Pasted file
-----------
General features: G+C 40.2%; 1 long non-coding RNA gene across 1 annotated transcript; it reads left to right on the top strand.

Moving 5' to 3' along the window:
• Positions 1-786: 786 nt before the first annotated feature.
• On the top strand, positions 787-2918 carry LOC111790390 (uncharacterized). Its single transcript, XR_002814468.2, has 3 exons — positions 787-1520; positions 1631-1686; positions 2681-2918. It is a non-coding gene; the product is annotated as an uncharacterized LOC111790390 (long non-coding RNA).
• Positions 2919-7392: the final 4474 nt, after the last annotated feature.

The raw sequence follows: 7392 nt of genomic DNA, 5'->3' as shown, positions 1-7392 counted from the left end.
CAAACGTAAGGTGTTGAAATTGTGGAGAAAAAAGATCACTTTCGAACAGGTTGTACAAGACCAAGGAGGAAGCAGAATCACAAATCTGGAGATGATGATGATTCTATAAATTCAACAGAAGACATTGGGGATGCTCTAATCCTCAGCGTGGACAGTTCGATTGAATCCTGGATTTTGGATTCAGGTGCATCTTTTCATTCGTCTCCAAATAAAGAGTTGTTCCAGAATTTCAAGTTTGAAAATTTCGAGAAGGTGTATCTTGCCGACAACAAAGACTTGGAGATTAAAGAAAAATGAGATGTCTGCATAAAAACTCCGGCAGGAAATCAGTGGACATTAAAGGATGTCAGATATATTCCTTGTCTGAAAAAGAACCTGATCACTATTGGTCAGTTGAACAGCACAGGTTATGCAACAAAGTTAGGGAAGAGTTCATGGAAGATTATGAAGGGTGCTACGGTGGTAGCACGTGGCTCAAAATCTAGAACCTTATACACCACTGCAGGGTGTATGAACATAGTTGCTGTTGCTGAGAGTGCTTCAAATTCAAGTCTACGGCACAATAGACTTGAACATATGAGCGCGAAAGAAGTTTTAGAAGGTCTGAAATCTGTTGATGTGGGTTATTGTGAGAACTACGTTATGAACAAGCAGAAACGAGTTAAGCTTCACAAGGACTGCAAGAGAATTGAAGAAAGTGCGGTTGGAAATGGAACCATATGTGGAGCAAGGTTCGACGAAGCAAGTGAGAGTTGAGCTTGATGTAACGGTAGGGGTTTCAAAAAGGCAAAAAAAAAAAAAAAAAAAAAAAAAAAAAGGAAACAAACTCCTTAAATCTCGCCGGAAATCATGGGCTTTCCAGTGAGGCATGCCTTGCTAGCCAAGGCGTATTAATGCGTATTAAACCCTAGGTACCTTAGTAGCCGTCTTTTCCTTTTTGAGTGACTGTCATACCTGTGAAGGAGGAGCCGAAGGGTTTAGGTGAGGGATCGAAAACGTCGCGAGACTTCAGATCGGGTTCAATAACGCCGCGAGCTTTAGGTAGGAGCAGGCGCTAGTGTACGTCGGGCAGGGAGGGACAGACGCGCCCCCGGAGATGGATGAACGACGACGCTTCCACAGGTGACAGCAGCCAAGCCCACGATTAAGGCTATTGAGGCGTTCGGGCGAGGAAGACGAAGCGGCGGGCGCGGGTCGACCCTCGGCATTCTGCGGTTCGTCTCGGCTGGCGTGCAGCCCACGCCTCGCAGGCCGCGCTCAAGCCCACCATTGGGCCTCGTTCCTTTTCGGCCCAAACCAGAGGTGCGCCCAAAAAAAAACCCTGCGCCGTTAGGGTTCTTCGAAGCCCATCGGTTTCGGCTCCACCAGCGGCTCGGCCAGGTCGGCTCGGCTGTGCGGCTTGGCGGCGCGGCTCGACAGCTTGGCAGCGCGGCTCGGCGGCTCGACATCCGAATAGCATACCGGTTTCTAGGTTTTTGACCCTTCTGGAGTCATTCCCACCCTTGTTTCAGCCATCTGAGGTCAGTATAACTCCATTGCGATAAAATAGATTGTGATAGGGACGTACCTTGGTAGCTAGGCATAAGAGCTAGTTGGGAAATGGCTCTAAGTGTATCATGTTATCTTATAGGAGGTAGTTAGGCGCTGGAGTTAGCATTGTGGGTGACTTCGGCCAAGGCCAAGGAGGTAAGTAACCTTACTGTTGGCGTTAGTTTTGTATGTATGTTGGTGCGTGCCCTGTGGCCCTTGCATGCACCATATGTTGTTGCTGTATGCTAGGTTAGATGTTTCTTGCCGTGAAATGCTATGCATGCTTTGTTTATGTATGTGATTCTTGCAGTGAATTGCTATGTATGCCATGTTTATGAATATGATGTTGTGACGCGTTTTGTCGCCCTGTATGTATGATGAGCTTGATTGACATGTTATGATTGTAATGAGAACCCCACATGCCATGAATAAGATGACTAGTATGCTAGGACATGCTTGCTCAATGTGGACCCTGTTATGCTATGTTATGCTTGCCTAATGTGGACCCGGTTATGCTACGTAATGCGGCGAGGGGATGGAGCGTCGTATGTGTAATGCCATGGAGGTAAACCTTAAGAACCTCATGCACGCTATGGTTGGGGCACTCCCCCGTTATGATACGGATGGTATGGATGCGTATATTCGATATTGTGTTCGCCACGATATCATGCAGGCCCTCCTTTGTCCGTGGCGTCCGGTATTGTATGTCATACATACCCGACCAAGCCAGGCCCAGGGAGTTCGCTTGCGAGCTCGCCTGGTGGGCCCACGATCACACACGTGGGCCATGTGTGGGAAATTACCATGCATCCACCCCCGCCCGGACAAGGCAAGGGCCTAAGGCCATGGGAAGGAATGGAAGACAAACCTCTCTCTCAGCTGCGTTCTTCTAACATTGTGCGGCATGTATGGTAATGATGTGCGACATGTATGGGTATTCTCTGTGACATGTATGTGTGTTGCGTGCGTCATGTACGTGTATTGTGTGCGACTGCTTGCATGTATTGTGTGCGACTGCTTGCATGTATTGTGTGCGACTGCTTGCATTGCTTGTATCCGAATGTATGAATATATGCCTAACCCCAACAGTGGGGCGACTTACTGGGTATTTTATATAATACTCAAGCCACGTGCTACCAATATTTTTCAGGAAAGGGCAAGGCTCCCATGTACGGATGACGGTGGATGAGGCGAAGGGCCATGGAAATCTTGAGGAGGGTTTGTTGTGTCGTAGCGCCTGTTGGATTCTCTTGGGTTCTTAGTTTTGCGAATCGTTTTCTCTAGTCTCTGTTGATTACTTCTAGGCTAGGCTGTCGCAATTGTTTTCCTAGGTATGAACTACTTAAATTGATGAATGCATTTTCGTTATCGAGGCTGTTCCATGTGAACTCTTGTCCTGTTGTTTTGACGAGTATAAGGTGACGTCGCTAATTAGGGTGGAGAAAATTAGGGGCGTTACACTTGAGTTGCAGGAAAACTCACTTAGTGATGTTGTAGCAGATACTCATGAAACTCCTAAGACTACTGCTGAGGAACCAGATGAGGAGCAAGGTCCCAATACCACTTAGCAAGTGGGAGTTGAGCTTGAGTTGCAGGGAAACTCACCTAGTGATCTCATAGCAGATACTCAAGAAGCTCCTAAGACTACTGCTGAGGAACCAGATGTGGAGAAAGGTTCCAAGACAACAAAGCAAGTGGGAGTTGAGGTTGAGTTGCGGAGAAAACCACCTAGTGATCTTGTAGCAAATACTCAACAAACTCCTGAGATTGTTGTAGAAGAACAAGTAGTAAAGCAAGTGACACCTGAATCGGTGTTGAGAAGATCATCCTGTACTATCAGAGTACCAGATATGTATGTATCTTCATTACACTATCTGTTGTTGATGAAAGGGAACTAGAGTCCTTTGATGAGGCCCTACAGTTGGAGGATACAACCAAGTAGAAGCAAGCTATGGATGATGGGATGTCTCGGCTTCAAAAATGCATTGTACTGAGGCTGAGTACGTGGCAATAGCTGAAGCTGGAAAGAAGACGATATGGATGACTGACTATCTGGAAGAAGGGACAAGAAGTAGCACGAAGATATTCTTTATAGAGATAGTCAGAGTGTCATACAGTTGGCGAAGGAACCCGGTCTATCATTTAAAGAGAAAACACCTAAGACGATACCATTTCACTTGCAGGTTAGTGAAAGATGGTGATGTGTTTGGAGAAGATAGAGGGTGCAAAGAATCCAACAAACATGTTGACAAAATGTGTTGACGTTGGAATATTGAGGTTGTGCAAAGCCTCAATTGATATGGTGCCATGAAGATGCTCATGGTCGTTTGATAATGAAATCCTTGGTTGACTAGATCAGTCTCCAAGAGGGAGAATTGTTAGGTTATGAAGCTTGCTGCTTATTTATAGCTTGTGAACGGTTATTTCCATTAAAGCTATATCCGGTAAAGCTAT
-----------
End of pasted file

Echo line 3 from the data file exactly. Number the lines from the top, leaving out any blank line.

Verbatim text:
• Positions 1-786: 786 nt before the first annotated feature.